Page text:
26th March 2013
Turkey is being cited as a glowing exception to the world’s economic woes by Invesco Perpetual. Of course investors always have to be a little wary of fund managers talking up their own investments too much. But Liesbeth Rubinstein, emerging market equities fund manager at Invesco Perpetual has some very positive things to say about Turkey ranging from the profitability of Ford’s operations there to recent pension reforms. Mindful Money thinks her views are well worth a read.
Rubenstein says Turkey is targeting a place in the world’s top 10 economies by 2023 and has adopted tough financial and fiscal reforms, successfully recapitalising its banks and reducing the rate of inflation since the 2001 financial crisis.
She writes: “Along with a continuing privatisation programme, which saw the successful US$3.46bn sale of four more of the country’s regional power distribution companies in March, Turkey, in our opinion, exhibits many of the long term fundamentals for continued growth. Consumption makes up 70 per cent of output in the economy, which grew by 8.5 per cent in 2011 and is forecast to expand by 4 per cent in 2013. The 75 million population is relatively young – 42 per cent are under the age of 25 – and getting richer. The country continues to attract investment from Western companies looking to benefit from this growing middle class – PepsiCo continues to register double-digit sales growth, while Tesco is preparing to open another 70 stores.”
She points out that Turkey is now a car manufacturing hub and a highly profitable one at that.
“Profit before tax at Ford in Turkey is higher than Ford’s entire profitability in Western Europe. Recent figures demonstrate that this productivity is indicative of the entire sector. February’s Purchase Manager’s Index revealed an increase in output, with new orders rising to the extent that manufacturers are struggling to cope with demand. New business from abroad in February increased at the fastest pace since January 2012 and, as has been the case for every month since June 2009, employment levels in Turkey’s manufacturing sector rose during February.”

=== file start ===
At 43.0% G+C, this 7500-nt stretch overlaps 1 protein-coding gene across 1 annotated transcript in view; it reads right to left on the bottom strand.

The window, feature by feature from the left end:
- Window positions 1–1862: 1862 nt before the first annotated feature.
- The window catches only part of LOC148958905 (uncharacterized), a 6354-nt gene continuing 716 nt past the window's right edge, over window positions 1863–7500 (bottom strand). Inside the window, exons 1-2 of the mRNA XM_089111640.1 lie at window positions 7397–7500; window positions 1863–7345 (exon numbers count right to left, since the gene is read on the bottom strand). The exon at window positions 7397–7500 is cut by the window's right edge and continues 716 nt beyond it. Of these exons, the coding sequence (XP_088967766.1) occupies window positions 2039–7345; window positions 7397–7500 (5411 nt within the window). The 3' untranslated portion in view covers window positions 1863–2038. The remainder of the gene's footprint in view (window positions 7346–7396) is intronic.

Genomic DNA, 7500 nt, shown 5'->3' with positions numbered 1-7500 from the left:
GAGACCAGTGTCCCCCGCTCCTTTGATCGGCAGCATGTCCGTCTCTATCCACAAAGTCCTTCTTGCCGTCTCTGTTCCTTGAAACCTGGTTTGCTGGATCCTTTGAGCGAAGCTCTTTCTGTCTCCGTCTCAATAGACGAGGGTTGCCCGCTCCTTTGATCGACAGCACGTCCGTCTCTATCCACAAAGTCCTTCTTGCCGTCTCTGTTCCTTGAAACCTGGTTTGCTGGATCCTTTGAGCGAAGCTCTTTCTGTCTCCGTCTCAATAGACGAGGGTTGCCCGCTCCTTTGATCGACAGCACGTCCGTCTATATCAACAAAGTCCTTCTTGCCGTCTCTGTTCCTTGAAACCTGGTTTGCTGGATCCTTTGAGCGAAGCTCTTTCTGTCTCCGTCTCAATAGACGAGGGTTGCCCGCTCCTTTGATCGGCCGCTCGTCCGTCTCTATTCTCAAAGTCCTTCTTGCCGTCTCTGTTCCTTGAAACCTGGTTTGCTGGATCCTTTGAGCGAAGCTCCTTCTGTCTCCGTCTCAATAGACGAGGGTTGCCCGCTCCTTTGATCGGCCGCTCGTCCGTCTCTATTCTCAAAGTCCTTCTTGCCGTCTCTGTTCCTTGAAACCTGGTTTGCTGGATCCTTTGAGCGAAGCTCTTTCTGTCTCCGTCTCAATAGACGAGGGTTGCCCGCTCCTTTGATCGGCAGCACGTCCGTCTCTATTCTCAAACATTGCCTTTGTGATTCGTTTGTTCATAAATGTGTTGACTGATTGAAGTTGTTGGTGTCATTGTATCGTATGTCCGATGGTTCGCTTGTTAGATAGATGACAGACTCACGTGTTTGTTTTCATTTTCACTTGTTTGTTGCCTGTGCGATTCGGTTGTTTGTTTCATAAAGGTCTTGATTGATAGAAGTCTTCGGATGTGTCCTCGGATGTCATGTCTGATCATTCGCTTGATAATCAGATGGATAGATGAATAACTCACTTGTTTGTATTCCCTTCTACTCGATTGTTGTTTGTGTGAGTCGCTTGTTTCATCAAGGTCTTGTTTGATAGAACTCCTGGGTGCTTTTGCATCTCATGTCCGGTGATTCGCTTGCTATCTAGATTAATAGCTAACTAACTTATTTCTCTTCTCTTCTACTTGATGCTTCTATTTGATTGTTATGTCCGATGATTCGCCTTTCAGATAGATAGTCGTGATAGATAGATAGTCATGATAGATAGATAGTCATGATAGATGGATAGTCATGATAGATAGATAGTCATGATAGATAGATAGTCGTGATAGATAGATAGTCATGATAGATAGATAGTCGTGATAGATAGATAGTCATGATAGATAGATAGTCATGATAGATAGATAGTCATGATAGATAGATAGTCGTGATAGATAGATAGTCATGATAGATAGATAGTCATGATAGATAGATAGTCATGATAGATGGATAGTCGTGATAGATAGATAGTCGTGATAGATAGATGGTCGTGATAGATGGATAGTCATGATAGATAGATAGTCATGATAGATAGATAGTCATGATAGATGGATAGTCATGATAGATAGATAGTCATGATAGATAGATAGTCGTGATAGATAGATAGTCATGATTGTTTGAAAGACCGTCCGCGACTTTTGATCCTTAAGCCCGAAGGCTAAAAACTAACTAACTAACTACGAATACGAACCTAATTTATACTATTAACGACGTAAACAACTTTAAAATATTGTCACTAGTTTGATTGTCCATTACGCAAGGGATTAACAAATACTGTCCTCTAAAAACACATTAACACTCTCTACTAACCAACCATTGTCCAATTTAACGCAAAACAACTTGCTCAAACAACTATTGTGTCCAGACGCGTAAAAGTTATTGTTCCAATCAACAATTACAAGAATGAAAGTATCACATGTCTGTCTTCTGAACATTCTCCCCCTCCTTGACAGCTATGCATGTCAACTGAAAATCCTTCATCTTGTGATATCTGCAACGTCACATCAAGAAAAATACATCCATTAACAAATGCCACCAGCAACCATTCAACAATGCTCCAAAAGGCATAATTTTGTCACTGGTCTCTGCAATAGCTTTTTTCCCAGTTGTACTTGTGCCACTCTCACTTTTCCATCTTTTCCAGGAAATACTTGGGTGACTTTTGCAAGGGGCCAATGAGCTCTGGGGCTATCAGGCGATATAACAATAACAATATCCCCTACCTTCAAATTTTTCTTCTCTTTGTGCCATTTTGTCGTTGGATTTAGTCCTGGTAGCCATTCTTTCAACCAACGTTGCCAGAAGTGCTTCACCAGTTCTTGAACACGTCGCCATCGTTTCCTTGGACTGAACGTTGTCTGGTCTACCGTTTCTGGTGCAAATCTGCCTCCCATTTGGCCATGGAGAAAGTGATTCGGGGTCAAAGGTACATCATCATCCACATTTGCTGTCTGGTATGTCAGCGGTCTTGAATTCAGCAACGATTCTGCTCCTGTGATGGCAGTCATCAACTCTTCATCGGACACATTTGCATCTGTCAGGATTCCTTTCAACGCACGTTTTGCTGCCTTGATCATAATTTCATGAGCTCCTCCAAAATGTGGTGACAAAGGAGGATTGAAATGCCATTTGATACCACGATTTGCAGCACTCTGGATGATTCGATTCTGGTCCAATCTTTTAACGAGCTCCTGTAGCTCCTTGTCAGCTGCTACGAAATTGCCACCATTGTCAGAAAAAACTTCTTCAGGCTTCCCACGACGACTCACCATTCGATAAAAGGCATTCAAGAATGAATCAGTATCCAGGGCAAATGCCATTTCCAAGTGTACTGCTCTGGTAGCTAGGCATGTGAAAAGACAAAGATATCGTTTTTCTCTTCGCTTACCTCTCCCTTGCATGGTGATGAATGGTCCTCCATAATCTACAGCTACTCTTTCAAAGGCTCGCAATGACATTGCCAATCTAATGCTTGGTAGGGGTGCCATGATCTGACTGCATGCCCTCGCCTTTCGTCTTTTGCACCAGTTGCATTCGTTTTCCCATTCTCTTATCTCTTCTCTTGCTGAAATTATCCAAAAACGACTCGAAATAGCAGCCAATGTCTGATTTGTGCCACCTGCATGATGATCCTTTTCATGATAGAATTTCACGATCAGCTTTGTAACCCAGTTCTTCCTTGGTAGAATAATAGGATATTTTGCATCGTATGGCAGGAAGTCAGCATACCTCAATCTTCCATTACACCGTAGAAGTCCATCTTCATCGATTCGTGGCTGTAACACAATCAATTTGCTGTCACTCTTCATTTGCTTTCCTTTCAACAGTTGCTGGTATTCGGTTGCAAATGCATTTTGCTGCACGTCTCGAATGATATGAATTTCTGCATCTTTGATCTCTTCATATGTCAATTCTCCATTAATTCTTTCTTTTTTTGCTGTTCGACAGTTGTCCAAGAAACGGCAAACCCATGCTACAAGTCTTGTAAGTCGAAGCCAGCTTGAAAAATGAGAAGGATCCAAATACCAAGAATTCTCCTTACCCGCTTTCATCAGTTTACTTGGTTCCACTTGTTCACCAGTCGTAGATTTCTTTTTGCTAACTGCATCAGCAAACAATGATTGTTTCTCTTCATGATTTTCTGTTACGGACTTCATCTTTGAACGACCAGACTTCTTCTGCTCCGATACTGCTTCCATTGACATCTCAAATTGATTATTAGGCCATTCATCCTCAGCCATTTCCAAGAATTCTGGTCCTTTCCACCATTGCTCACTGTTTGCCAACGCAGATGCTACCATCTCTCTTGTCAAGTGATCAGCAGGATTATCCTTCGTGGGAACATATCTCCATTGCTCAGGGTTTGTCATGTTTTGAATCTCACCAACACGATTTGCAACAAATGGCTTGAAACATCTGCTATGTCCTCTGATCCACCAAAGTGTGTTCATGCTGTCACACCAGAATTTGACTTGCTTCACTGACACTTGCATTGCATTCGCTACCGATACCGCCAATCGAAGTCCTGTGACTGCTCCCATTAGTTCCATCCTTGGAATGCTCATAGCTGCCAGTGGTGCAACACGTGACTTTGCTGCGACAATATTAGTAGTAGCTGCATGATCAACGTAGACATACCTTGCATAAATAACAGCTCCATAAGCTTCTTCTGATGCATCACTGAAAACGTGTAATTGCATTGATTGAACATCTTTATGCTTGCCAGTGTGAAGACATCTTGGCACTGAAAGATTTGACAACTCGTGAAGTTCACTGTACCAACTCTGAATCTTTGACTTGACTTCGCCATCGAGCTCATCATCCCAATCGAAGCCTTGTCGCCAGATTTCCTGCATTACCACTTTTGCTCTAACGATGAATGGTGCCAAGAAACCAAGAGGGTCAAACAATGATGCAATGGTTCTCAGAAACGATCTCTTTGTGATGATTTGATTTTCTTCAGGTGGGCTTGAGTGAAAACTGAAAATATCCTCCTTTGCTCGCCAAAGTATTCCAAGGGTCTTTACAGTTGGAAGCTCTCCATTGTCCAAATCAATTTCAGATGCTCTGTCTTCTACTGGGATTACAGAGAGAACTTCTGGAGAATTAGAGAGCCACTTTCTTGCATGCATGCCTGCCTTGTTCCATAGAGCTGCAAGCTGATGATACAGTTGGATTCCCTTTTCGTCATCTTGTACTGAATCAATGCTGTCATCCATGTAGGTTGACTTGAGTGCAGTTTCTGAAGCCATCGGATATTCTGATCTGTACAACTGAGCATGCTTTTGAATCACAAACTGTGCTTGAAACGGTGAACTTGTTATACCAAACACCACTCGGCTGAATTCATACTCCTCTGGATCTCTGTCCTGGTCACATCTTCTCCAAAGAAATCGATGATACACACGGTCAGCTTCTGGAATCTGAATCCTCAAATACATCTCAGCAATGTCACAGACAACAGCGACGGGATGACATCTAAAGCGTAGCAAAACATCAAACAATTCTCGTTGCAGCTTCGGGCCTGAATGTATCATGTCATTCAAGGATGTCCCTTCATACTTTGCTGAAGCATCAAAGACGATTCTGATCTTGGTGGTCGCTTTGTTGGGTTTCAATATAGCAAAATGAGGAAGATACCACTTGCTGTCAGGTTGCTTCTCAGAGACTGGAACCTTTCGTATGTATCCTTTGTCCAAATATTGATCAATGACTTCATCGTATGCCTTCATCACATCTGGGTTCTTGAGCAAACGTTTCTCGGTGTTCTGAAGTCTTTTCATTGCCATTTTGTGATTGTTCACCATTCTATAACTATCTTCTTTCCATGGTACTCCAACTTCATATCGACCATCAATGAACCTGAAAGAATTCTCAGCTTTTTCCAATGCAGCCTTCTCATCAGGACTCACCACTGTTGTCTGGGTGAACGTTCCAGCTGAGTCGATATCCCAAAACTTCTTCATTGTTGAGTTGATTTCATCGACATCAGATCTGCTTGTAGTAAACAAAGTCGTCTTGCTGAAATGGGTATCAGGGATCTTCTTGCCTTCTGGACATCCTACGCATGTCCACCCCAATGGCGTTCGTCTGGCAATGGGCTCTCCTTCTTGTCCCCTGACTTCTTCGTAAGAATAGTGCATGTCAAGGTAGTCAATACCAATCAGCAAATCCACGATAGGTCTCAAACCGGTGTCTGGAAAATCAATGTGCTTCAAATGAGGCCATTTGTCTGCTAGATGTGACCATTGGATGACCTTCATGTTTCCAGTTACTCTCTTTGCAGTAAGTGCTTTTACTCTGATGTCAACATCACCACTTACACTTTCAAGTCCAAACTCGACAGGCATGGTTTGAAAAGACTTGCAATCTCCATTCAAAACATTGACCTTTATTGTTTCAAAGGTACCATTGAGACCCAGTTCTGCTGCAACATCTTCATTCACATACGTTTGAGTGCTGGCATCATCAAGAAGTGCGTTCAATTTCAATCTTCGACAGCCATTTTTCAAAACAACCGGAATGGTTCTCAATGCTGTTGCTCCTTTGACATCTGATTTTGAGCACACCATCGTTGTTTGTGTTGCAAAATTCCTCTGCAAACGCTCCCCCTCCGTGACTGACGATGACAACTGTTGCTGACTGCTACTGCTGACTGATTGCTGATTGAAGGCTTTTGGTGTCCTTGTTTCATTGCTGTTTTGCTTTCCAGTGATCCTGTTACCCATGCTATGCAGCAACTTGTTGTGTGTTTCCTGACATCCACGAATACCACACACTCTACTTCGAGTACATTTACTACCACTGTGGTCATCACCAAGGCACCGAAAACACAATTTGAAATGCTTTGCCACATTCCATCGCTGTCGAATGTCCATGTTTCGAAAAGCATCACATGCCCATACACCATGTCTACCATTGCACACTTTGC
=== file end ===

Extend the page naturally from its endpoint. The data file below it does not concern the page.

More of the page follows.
She adds that recent pension reforms should also strengthen capital markets. “Since the start of the year, the Turkish state has been making limited contributions to private pension schemes, leading to a sharp increase in the number of people participating. Almost 120,000 people joined private pension schemes in January alone, a four-fold increase from a year earlier. Anecdotally, during a recent visit to Turkey, people I spoke to were very excited about the development of a private system for the state provision of pensions. Unlike the UK, people in Turkey are very keen to set up their own pension scheme and contribute to it themselves, with some incentives from the Government. This is really supportive for the market in general – the introduction of a private pension system is expected to contribute around 1.5 per cent of GDP this year and expected to reach 10% of GDP within the next 10 years.”
She adds that the Invesco Perpetual Emerging European Fund has trimmed some holdings recently due to good performance but adds that stocks are still attractively valued on a price earnings basis and pay a high dividend yield.